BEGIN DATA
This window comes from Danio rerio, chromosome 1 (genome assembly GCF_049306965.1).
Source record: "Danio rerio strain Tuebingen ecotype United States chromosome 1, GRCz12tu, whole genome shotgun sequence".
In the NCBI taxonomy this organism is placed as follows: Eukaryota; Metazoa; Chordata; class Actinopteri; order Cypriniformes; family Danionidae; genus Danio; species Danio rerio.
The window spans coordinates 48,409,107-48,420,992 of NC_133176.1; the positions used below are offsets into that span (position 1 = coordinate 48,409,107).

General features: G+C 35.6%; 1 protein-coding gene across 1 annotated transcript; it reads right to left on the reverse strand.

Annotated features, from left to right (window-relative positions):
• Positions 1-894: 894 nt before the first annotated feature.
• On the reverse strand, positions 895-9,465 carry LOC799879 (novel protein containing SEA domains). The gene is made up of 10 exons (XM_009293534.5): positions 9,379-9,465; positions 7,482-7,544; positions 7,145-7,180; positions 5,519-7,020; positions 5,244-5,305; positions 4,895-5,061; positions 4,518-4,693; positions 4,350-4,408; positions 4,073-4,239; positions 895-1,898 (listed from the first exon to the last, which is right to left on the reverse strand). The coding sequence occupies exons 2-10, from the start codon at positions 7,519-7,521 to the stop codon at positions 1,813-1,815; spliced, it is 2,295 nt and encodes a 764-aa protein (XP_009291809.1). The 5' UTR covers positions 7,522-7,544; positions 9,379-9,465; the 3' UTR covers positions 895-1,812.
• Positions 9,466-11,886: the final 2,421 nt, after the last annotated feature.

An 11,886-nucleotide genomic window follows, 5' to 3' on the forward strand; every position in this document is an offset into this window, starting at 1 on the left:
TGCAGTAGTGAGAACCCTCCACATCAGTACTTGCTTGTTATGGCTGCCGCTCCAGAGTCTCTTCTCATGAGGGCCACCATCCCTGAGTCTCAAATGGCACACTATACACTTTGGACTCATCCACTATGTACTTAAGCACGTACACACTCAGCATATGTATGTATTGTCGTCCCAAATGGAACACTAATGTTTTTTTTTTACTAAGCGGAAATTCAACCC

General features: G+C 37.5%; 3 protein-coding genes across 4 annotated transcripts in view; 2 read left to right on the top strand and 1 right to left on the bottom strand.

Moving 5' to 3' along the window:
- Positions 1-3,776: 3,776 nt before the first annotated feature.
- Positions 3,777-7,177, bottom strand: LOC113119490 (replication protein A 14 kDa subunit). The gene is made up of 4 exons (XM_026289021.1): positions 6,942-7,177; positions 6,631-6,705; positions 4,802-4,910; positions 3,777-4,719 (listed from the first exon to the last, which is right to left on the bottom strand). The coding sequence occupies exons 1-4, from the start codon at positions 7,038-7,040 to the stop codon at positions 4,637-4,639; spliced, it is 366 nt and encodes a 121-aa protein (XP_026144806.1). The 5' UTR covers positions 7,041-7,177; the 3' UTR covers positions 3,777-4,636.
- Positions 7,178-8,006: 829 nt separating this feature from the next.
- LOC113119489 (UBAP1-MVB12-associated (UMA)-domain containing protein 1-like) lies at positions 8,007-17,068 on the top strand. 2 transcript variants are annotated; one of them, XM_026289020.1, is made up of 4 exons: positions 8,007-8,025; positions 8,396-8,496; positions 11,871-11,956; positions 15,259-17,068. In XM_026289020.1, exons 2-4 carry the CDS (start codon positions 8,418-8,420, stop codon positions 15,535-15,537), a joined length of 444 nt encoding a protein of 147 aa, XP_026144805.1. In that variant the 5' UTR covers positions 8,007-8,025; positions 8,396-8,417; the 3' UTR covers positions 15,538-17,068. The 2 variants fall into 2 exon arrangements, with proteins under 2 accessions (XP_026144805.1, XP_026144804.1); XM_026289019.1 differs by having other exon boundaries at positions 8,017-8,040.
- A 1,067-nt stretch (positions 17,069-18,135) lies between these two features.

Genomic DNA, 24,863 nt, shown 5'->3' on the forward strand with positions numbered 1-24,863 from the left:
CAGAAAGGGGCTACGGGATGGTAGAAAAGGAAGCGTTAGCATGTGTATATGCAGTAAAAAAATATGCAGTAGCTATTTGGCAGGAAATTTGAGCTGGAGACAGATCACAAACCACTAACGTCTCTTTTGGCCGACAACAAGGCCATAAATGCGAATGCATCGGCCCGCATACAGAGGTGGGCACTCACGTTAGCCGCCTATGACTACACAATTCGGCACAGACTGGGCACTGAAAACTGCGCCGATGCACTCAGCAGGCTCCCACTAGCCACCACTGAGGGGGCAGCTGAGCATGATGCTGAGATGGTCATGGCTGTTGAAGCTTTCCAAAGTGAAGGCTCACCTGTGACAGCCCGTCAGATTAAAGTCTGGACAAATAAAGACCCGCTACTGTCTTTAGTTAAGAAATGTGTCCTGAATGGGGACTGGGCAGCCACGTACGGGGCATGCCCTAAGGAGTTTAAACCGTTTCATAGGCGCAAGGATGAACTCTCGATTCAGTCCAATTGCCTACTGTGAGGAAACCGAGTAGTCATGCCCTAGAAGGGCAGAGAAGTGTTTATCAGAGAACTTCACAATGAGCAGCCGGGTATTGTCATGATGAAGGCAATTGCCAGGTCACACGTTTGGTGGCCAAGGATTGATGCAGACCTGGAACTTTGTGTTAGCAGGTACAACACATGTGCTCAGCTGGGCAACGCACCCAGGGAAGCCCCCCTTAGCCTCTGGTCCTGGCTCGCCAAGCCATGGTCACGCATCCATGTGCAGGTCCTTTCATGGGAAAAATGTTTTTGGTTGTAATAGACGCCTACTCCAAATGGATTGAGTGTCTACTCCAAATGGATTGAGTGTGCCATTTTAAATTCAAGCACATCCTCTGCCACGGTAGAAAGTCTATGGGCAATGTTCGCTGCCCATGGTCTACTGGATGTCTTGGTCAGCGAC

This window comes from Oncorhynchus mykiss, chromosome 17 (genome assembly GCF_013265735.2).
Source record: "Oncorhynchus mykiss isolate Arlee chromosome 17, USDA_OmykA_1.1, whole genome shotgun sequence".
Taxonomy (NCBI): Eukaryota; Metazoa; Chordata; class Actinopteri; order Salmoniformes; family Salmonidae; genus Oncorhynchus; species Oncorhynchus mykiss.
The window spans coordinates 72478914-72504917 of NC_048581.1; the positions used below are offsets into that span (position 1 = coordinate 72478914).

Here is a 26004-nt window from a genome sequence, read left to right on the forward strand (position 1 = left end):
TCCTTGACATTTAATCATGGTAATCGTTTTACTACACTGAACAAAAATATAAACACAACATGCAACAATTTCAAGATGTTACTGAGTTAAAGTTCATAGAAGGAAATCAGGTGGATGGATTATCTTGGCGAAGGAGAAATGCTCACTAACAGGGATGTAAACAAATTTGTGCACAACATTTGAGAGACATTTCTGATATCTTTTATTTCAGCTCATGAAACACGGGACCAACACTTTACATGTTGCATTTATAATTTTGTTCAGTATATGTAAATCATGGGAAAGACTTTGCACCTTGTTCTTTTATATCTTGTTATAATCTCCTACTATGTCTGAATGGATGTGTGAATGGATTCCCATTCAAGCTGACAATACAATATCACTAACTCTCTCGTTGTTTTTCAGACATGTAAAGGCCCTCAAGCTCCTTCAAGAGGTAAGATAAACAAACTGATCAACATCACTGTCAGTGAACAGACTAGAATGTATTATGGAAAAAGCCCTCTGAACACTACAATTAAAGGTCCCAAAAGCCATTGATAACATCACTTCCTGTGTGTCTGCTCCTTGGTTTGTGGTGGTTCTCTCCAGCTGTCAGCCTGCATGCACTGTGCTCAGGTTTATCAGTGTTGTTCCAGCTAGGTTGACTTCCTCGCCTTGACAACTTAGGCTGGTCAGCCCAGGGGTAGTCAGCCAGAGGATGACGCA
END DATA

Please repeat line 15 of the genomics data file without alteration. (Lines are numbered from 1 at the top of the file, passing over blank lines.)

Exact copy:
- Positions 3,777-7,177, bottom strand: LOC113119490 (replication protein A 14 kDa subunit). The gene is made up of 4 exons (XM_026289021.1): positions 6,942-7,177; positions 6,631-6,705; positions 4,802-4,910; positions 3,777-4,719 (listed from the first exon to the last, which is right to left on the bottom strand). The coding sequence occupies exons 1-4, from the start codon at positions 7,038-7,040 to the stop codon at positions 4,637-4,639; spliced, it is 366 nt and encodes a 121-aa protein (XP_026144806.1). The 5' UTR covers positions 7,041-7,177; the 3' UTR covers positions 3,777-4,636.